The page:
September 25, 2014
Michael McMahon, Jr.
City of Somerville No. 128681
MEMORANDUM OF DECISION AND ORDER ON THE DEFENDANT'S MOTION FOR SUMMARY JUDGMENT
DENNIS J. CURRAN, Associate Justice.
In July of 1999, Ms. Clare McAllister, parent and next friend of the minor, Michael McMahon, filed a complaint, asserting liability against the defendant City of Somerville, on the same set of facts upon which this case will proceed. That 1999 action was dismissed for lack of prosecution.
In February of 2014, Michael McMahon, now an adult, independently filed this action seeking damages for personal injuries from the City of Somerville arising out of an incident that occurred at Lincoln Park, a Somerville public park. He alleges that the City's conduct was willful, wanton or reckless; the City denied that the conduct complained of amounted to any of these qualifications, and thus, has moved for summary judgment.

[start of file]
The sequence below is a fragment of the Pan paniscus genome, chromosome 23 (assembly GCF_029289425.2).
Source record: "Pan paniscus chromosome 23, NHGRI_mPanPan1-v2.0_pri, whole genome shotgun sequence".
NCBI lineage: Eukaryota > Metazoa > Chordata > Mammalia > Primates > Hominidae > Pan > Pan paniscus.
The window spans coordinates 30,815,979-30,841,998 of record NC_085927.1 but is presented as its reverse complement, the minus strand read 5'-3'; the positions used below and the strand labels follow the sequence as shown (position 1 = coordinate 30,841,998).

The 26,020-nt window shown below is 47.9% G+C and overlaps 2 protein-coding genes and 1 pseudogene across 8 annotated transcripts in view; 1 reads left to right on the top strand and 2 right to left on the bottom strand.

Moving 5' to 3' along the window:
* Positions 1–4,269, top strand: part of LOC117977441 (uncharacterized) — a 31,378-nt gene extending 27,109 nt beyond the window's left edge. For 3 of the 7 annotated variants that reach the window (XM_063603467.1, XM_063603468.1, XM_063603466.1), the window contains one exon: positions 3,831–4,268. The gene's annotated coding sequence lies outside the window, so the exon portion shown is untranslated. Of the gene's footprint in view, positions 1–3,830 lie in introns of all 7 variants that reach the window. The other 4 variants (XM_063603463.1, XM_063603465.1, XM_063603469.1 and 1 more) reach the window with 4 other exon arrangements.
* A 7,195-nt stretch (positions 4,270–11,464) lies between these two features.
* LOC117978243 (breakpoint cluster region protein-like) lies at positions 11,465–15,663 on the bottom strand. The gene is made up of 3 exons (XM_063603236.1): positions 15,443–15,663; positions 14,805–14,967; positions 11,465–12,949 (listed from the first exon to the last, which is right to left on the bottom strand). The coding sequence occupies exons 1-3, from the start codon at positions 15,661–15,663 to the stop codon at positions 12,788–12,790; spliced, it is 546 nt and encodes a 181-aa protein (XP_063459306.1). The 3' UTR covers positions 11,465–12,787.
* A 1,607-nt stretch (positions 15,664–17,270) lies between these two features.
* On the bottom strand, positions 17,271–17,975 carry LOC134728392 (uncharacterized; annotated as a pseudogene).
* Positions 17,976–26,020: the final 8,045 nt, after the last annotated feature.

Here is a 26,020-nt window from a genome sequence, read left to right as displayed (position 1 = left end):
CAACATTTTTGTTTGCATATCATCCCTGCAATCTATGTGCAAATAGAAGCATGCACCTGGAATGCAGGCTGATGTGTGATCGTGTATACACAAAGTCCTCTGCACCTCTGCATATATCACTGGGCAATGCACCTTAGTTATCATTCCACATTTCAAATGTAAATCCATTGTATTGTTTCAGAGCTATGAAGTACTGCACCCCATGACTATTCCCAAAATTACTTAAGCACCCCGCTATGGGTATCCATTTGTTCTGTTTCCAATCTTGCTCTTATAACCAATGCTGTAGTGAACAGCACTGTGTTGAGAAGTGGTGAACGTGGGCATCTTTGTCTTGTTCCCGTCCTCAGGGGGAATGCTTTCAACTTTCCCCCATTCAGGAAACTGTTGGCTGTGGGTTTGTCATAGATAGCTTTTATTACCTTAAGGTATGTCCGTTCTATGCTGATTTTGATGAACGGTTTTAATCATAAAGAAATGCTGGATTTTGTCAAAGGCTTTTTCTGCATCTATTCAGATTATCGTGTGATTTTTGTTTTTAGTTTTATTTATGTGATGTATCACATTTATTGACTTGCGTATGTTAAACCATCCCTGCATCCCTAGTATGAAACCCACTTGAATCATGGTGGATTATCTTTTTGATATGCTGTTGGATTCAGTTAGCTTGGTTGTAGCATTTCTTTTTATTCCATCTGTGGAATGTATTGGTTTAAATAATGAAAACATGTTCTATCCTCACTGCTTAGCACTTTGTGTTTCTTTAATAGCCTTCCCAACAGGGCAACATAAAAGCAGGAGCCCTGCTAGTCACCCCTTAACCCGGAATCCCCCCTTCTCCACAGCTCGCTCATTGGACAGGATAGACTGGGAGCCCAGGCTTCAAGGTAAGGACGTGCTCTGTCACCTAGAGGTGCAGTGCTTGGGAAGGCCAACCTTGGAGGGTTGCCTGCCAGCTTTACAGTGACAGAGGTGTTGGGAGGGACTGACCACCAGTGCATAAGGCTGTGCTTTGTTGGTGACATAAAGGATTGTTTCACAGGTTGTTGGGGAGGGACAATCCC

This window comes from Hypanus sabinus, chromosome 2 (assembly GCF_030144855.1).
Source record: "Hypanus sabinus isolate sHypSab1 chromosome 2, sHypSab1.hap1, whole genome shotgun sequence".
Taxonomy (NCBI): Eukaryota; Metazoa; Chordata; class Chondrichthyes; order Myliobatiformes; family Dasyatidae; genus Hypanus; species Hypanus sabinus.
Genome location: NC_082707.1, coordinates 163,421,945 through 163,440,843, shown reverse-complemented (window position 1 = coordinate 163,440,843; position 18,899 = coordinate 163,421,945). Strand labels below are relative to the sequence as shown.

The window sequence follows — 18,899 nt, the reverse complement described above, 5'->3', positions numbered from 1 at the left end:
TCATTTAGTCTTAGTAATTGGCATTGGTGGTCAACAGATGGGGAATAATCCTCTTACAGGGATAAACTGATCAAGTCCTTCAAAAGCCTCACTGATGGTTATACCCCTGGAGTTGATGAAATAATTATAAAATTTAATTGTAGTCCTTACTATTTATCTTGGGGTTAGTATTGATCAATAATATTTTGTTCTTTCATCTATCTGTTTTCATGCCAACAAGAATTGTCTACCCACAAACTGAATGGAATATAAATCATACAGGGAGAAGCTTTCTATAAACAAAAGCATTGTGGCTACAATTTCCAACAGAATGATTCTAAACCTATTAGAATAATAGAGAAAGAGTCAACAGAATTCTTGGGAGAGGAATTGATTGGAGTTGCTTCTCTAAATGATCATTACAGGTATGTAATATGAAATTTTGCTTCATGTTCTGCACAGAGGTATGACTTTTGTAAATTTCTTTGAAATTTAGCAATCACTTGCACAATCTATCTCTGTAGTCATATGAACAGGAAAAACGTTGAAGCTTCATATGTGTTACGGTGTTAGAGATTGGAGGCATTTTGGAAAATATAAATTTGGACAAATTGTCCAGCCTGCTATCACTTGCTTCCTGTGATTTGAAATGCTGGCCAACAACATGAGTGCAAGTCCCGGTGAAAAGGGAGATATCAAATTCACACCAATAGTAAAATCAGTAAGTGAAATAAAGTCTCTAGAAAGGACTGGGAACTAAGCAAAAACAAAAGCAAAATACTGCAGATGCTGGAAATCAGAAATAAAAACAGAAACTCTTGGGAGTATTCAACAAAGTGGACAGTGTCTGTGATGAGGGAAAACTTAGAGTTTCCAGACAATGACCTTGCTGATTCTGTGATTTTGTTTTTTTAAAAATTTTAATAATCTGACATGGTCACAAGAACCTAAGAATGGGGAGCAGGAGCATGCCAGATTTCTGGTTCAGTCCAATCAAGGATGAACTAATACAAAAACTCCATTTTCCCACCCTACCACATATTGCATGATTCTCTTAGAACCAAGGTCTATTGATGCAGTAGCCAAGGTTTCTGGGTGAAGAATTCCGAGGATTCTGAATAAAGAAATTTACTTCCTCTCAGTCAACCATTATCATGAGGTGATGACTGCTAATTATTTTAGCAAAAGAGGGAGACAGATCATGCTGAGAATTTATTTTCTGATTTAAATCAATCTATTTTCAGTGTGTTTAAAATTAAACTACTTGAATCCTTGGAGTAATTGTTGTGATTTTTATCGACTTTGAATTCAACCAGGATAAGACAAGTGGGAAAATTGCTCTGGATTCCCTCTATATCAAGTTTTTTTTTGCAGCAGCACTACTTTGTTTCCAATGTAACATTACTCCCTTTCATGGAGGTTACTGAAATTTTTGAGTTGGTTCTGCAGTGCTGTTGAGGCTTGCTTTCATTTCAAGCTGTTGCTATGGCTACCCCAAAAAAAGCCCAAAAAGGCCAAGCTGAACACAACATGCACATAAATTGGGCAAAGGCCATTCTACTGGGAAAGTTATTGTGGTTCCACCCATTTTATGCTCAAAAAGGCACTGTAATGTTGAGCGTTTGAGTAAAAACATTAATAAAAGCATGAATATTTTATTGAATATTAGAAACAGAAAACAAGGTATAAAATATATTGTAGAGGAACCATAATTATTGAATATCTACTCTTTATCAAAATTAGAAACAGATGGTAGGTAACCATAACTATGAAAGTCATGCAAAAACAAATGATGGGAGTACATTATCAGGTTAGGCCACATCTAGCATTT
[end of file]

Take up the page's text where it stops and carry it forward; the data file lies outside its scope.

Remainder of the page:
For the following reasons, the City's motion must be ALLOWED.
The following facts are taken from the summary judgment record and from the City's Statement of Material Facts, which has been adopted, for present purposes, by McMahon. These facts are recited in the light most favorable to McMahon, the non-moving party. Attorney Gen. v. Bailey, 386 Mass. 367, 370-71, 436 N.E.2d 139 (1982).
On August 2, 1996, McMahon was three years old. He was injured in an incident which occurred in Lincoln Park, a Somerville public park, obviously created for the use and enjoyment of members of the public. The City neither requires users to pay a fee for access to the park, nor does it charge for the use of its land.
On August 2, 1996, a metal storage box with a lid was in Lincoln Park. The metal storage box contained toys and playthings for children. Customarily, the box lid was held in its open position by a chain attached to the wire fence behind it with a lock. During the period of time on and before August 2, 1996, the City employed Ronald J. Sanborn and Heidi Haver, who worked at the park.